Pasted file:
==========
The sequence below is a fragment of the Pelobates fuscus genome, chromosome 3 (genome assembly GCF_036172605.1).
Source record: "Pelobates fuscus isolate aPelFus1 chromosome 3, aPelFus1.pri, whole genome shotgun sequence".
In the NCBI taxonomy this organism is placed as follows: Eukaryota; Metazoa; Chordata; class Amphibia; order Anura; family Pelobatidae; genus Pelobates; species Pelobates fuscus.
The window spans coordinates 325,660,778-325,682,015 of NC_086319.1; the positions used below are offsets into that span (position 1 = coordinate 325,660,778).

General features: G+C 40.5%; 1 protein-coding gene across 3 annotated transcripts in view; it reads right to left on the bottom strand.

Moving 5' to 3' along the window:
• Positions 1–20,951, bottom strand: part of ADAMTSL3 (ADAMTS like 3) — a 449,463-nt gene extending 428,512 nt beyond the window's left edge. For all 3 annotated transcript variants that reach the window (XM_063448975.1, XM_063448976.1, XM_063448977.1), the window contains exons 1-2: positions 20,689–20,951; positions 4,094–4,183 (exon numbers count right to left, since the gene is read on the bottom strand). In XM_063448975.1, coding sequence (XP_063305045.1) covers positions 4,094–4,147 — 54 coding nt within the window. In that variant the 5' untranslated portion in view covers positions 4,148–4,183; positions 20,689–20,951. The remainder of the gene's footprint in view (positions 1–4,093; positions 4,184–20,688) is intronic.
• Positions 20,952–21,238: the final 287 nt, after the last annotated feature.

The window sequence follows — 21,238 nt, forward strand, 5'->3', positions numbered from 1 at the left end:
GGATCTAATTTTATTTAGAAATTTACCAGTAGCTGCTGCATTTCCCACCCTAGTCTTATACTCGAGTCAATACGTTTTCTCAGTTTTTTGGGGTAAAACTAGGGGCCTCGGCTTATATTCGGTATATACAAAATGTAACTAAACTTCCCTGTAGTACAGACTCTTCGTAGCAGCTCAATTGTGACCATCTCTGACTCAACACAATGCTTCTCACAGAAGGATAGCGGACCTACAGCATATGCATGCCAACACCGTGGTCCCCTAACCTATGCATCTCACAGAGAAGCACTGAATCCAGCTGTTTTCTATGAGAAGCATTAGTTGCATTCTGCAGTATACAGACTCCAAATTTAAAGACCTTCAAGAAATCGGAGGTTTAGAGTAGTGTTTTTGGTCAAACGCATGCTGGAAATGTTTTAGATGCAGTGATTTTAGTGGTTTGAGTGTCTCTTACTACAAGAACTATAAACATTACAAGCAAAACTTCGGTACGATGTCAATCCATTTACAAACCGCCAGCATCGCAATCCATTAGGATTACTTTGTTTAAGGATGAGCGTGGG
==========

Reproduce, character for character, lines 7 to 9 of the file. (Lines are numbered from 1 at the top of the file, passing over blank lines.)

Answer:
• Positions 1–20,951, bottom strand: part of ADAMTSL3 (ADAMTS like 3) — a 449,463-nt gene extending 428,512 nt beyond the window's left edge. For all 3 annotated transcript variants that reach the window (XM_063448975.1, XM_063448976.1, XM_063448977.1), the window contains exons 1-2: positions 20,689–20,951; positions 4,094–4,183 (exon numbers count right to left, since the gene is read on the bottom strand). In XM_063448975.1, coding sequence (XP_063305045.1) covers positions 4,094–4,147 — 54 coding nt within the window. In that variant the 5' untranslated portion in view covers positions 4,148–4,183; positions 20,689–20,951. The remainder of the gene's footprint in view (positions 1–4,093; positions 4,184–20,688) is intronic.
• Positions 20,952–21,238: the final 287 nt, after the last annotated feature.

The window sequence follows — 21,238 nt, forward strand, 5'->3', positions numbered from 1 at the left end: